2022 NFL Draft prospect profile: Texas A&M Aggies OL Kenyon Green


The Cincinnati Bengals have done a great job improving the offensive line this offseason, but they still think they’ll take at least one more this year. NFL Draft.

One of these options is an all-rounder of Texas A&M. Kenyon Green is big, pro-ready and versatile, making him a valuable commodity in this year’s class. Let’s take a look at him.


Height: 6’4″

Mass: 325

Year: Junior

Age: 20 (21 on March 15)

Position: Offensive Guard / Offensive Tackle

Projected tower: Mid-late first/early second


Coming out of high school, Green was a highly regarded forward and seemed ready to play that position right away. He was a five-star recruit, who had first signed up to USL then changed his mind, settling on Texas A&M, which was closer to his hometown.

Upon arriving at Texas A&M, Green was the starting right guard as a true freshman and was not initially used as a tackle. He moved to left guard from there as a sophomore, then played four different spots on the line last year due to various team injuries.

In 2021, the accolades arrived for Green. He was an AP First-Team All-American and First-Team All-SEC selection, as well as a Walter Camp Second-Team All-American selection. Those awards followed Green’s start to 12 games at four different positions along the offensive line (right and left tackle, as well as right and left guard).


Versatility is one of Green’s greatest values ​​for teams like the Bengals. Cincinnati has long coveted offensive linemen who can show the ability to play multiple line positions in an effort to maximize roster spots.

Green’s best positions are at guard in the NFL, with his strongest and most on his board plays coming from left guard. He’s a polished player and once he gets into a defender, it’s over. Green also often shows high levels of awareness and the ability to seek contact in an effort to assist in blocking.

The versatility gene also stems from its ability to transform into different patterns. Jimbo Fisher runs a pro-style offense at A&M, but there are plenty of zone concepts. Additionally, Green played on the line during a time when an RPO-friendly system was in place under Kellen Mond’s tenure as quarterback. As we know, the Bengals run a lot of zone games in their system, so the fact that Green is exposed and plays well in a number of different looks is a great feature of this potential pick.

Green was also a team captain and is known as a character guy. It’s still appealing in today’s NFL and something the Bengals staff have loved about their players lately.


While the versatility is nice and looks great on first glance, teams would have to be in a really bad tackling run for him to play there. He’s not the ideal size for the outside and has been squeezed in those positions due to injuries along the Aggies line. We again want to praise Green’s efforts in college as a tackle, but while he started there, teams will primarily want him as a guard-only.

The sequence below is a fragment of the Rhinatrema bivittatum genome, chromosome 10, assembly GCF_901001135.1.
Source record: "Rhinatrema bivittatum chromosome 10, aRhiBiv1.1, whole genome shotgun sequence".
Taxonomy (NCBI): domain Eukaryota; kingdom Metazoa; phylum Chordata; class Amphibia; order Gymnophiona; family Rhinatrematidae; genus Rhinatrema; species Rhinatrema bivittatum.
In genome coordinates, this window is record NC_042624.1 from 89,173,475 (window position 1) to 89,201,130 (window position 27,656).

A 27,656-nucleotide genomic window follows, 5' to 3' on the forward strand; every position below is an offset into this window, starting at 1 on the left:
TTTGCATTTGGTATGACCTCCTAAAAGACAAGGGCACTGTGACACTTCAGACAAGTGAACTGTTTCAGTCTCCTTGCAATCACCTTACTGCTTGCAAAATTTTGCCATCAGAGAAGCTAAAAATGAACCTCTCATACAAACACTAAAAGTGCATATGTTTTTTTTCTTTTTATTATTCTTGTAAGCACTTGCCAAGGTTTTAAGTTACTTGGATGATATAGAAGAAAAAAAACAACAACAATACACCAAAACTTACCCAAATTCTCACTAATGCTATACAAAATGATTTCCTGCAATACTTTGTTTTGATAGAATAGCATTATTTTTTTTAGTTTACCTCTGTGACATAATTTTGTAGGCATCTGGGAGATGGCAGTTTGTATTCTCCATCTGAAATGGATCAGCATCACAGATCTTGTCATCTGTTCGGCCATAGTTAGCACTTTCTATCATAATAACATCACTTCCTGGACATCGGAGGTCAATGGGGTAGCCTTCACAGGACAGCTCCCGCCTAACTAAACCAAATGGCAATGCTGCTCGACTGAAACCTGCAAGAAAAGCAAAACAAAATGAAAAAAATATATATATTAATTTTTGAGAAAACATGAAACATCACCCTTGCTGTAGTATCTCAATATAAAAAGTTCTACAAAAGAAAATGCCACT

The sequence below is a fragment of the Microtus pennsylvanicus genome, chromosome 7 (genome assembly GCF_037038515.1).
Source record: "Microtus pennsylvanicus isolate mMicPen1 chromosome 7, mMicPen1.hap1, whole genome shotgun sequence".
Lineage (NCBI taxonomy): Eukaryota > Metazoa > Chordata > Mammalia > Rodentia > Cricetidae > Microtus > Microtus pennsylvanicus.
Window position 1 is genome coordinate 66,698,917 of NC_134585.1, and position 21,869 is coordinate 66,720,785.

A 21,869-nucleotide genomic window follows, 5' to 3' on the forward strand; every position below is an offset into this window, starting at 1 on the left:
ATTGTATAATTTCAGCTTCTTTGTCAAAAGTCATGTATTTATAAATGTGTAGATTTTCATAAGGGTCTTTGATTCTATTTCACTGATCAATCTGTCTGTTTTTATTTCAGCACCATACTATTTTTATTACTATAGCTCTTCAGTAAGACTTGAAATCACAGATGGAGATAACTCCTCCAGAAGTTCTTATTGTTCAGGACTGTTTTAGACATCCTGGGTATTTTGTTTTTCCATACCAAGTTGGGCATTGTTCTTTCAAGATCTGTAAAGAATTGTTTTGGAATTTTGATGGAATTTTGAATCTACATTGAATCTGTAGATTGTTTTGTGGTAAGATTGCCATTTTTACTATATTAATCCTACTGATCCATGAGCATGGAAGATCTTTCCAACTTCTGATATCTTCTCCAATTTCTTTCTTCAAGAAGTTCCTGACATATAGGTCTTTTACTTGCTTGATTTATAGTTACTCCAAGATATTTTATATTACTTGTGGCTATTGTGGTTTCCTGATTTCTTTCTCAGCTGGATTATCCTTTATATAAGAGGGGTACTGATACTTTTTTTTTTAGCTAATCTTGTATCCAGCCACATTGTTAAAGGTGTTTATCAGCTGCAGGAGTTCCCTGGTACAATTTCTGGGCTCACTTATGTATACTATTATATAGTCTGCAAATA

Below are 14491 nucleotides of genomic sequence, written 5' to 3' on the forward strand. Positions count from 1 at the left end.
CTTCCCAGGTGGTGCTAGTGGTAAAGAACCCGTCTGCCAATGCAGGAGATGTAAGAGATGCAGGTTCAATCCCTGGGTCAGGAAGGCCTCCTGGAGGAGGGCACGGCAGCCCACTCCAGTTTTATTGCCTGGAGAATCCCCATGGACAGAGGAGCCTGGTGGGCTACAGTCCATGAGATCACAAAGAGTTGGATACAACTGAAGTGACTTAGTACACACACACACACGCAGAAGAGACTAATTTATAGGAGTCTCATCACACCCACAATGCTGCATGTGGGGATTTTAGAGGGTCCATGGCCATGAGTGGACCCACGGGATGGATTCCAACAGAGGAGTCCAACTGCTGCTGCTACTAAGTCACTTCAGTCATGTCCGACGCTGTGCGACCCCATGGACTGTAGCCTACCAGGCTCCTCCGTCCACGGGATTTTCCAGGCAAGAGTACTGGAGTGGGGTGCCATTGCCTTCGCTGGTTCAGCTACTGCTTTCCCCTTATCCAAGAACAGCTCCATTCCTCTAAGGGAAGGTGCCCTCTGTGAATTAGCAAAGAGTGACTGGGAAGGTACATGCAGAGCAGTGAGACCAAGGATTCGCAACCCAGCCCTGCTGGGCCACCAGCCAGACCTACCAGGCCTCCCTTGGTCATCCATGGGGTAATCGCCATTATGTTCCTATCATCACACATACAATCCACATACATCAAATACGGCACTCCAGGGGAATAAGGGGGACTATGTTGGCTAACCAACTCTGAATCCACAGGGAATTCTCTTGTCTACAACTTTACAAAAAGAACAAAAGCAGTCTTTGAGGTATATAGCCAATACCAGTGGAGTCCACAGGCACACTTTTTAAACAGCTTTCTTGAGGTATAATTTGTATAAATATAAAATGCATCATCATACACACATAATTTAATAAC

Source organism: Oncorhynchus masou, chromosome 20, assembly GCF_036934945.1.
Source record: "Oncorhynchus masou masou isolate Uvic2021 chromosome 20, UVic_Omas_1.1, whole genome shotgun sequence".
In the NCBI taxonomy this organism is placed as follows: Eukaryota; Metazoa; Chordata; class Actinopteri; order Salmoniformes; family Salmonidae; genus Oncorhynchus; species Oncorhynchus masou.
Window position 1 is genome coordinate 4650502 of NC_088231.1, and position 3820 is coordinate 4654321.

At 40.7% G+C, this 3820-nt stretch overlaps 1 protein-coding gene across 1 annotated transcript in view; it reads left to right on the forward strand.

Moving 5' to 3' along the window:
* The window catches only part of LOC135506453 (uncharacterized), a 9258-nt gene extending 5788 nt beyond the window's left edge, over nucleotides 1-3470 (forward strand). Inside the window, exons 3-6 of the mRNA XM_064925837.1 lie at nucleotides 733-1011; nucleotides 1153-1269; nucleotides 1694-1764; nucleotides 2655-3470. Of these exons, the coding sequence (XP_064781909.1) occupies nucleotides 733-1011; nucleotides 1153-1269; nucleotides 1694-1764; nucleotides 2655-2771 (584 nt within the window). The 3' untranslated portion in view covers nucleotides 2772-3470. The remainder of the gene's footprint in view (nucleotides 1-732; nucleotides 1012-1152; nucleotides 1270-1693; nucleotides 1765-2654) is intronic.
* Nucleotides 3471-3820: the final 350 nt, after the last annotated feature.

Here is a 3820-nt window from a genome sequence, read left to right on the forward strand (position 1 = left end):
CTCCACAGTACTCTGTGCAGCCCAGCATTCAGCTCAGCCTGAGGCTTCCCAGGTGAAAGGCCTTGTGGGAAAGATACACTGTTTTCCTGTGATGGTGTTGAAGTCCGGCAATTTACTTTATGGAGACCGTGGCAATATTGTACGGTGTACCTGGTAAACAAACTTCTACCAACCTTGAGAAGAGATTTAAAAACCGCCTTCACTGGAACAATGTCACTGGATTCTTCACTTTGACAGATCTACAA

The other knock was that Green tested average in pre-draft drills. He was lower on the bench press reps than most would have liked and didn’t burst athleticism elsewhere to make up for it.

Teams will need to rely on the playing board, especially at the guard, for their assessments.


Green could soon create a starting line-up, especially those for teams with open competitions. Teams will like her strip, in general, but Cincinnati will also like her a lot because she comes from the rough SEC.

Some other facets that will attract the Bengals are his character. As mentioned above, Green was captain of the Aggies’ 2021 squad, and we know that’s still an attractive pick-up point for Zac Taylor and Co.

The former Aggies lineman seems like a safe choice, even with lower test scores than some would have liked. He also often mocked another offensive line-hungry team in the AFC North with the Pittsburgh Steelers.

With the Bengals heavy inside the offensive line during free agency, Green could be more of an insurance or luxury pick for the immediate future. Cincinnati’s coaching staff has been optimistic about Jackson Carman and D’Ante Smith as they enter their second seasons and the only remaining vacancy on Cincinnati’s rebuilt offensive line is at left guard – a place where the best Green band ensues.

Still, after a costly line overhaul in March, few have the Bengals on the inside offensive line with their top picks. In this case, Green may make more sense elsewhere. If he lands with the Bengals, he’ll be a useful early Swiss army knife player with the ability to break the starting line halfway through his rookie contract, if not sooner.


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